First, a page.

Friday, December 19, 2014

Scary Numbers

When we talk about whole living, we make some assumptions about the world we live in. One of the assupmptions we make is that the world as we have known it for recorded history -- climate, geography, resources -- will continue to exist in its familiar fashion in the future. We rest our ideas of whole living securely on that assumption. We assume that things will keep on much as they have been for the last six millenia, as we work to make ourselves and our fellow citizens on this spinning ball of hitherto fairly reliable resources and climatic cycles more whole. We envision our children and grandchildren inheriting a world like ours, only better. After all, going green has even become a fashionable marketing idea with the general public. But current science doesn't support that assumption.

I read Bill McKibben's article in the July 19, 2012 issue of Rolling Stone magazine, "Global Warming's Terrifying New Math," a couple of months ago. It's been bouncing around my brain ever since. When I hear something in the news that's pertinent, or a related topic comes up in conversation, the article, the math and the ramifications of it come to mind. The article is part report, part social and political commentary and part prophecy. Threaded throughout the nine pages of text is a no-punches-pulled description of the fossil fuels industry and a scathing rebuke to its greed-driven practices. McKibben never deviates, however, from the core of what drives his article: stark and ominous numbers that, when calculated without bias, equals the impending end of life as we are accustomed to on planet Earth. He relates the data to well-known and undeniable events that should make even the hardliners  among the climate change skeptics take another look.

What's so scary about numbers? Well, to start with, 2 degrees Celsius is the amount of additional warming the planet can withstand before catastrophic climate events drastically alter our way of living, really our ability to live, on Earth. McKibbens notes that initial conjectures of what would happen as the global temperature rose proved to be far too conservative. At the current level of temperature increase, .8 degrees Celsius, extreme weather events and other changes associated with global warming have been much more dramatic than anticipated. McKibben's writes: "Thomas Lovejoy, once the World Bank's chief biodiversity adviser, puts it like this: 'If we're seeing what we're seeing today at 0.8 degrees Celsius, two degrees is simply too much.' ... At the Copenhagen summit, a spokesman for small island nations warned that many would not survive a two-degree rise: 'Some countries will flat-out disappear.'"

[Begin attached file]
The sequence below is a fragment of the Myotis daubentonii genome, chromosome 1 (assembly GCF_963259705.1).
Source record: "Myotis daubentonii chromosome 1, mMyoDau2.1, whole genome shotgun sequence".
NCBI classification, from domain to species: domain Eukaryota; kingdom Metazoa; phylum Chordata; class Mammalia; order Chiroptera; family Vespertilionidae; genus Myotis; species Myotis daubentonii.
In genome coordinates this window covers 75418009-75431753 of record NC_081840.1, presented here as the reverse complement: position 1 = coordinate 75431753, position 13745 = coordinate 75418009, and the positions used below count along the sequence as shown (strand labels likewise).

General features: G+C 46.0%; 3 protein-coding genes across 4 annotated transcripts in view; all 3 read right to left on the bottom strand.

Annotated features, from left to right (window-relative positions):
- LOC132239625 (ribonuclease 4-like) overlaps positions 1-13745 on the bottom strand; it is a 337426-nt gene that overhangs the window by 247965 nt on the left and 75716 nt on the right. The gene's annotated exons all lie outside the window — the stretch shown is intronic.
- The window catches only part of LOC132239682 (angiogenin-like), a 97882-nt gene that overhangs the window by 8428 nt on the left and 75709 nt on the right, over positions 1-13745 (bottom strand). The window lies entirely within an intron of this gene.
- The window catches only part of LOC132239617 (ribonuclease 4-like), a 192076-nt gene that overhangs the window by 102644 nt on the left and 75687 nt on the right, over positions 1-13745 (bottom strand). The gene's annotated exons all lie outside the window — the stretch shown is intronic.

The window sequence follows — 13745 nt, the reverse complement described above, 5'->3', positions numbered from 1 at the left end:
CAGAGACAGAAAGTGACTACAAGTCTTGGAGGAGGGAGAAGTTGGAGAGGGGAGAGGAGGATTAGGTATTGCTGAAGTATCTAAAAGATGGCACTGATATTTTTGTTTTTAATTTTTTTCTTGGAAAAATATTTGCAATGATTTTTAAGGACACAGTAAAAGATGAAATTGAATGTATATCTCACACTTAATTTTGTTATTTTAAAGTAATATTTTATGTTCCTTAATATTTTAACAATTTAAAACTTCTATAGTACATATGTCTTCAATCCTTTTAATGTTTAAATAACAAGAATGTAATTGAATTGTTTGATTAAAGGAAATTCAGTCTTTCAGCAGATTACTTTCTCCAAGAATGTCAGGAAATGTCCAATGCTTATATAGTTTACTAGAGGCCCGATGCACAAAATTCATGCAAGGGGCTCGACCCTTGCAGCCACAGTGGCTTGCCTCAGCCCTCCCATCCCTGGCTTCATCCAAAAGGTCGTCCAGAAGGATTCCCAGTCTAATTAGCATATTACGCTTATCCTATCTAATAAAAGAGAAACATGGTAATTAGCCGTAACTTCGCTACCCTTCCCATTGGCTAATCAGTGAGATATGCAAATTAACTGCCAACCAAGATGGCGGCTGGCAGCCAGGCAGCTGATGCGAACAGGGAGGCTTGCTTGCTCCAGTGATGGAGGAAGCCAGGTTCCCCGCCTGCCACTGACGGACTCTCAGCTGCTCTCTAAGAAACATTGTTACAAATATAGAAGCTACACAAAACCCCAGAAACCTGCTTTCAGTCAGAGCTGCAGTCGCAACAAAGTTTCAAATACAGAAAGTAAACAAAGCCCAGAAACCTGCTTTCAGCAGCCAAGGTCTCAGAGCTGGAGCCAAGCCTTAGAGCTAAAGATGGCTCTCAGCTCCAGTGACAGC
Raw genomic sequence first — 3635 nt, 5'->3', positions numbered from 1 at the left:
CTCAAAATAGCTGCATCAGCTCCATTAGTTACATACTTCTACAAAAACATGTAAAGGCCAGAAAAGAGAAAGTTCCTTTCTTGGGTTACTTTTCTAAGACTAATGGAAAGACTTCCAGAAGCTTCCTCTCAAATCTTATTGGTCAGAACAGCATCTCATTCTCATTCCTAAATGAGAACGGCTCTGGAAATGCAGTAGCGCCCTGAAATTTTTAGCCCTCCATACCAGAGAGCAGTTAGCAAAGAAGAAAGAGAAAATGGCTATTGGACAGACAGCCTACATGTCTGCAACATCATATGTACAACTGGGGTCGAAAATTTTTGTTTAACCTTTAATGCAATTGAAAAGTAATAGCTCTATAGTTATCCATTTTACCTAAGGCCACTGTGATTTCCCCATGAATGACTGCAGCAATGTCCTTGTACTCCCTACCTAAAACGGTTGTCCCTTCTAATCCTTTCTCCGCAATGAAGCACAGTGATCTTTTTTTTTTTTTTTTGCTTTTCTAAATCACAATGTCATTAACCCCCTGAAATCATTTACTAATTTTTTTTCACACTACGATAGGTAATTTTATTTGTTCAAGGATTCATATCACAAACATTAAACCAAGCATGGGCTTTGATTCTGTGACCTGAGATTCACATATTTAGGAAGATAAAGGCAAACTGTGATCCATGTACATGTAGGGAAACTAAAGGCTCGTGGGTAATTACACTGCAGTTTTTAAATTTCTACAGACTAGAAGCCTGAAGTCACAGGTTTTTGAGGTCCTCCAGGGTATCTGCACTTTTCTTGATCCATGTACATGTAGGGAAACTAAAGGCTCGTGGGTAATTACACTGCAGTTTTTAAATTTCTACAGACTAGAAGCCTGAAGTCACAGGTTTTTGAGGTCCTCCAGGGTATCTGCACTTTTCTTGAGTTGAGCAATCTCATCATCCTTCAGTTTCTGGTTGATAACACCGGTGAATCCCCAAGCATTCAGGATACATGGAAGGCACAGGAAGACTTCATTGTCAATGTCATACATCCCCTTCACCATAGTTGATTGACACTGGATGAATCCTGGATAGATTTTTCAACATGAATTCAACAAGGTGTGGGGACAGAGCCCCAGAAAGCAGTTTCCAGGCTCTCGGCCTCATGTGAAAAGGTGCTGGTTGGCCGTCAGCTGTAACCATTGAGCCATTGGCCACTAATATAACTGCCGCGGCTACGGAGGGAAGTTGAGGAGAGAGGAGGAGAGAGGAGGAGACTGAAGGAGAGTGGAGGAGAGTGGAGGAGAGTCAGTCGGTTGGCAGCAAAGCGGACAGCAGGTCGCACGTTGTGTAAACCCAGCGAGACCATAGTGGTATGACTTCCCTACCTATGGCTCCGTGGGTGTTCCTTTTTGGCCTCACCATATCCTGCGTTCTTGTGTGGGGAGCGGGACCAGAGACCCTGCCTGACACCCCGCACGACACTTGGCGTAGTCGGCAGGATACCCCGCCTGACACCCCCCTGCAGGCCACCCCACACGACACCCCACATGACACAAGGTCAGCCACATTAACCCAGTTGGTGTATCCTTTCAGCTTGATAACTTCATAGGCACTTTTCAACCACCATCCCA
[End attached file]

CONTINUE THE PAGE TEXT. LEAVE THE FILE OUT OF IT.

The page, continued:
The second of McKibben's three numbers is 565 gigatons, the amount of additional carbon dioxide that can be put into the atmosphere before we exceed the 2 degree Celsius increase in temperature that is the currently proposed limit agreed upon by most nations. As McKibben explained, "Since we've increased the Earth's temperature by 0.8 degrees so far, we're currently less than halfway to the target. But, in fact, computer models calculate that even if we stopped increasing CO2 now, the temperature would likely still rise another 0.8 degrees, as previously released carbon continues to overheat the atmosphere. That means we're already three-quarters of the way to the two-degree target."

The third number is 2,795 gigatons. "This number is the scariest of all ..." wrote McKibben. "... The number describes the amount of carbon already contained in the proven coal and oil and gas reserves of the fossil-fuel companies, and the countries (think Venezuela or Kuwait) that act like fossil-fuel companies. ... the key point is that this new number – 2,795 – is higher than 565. Five times higher."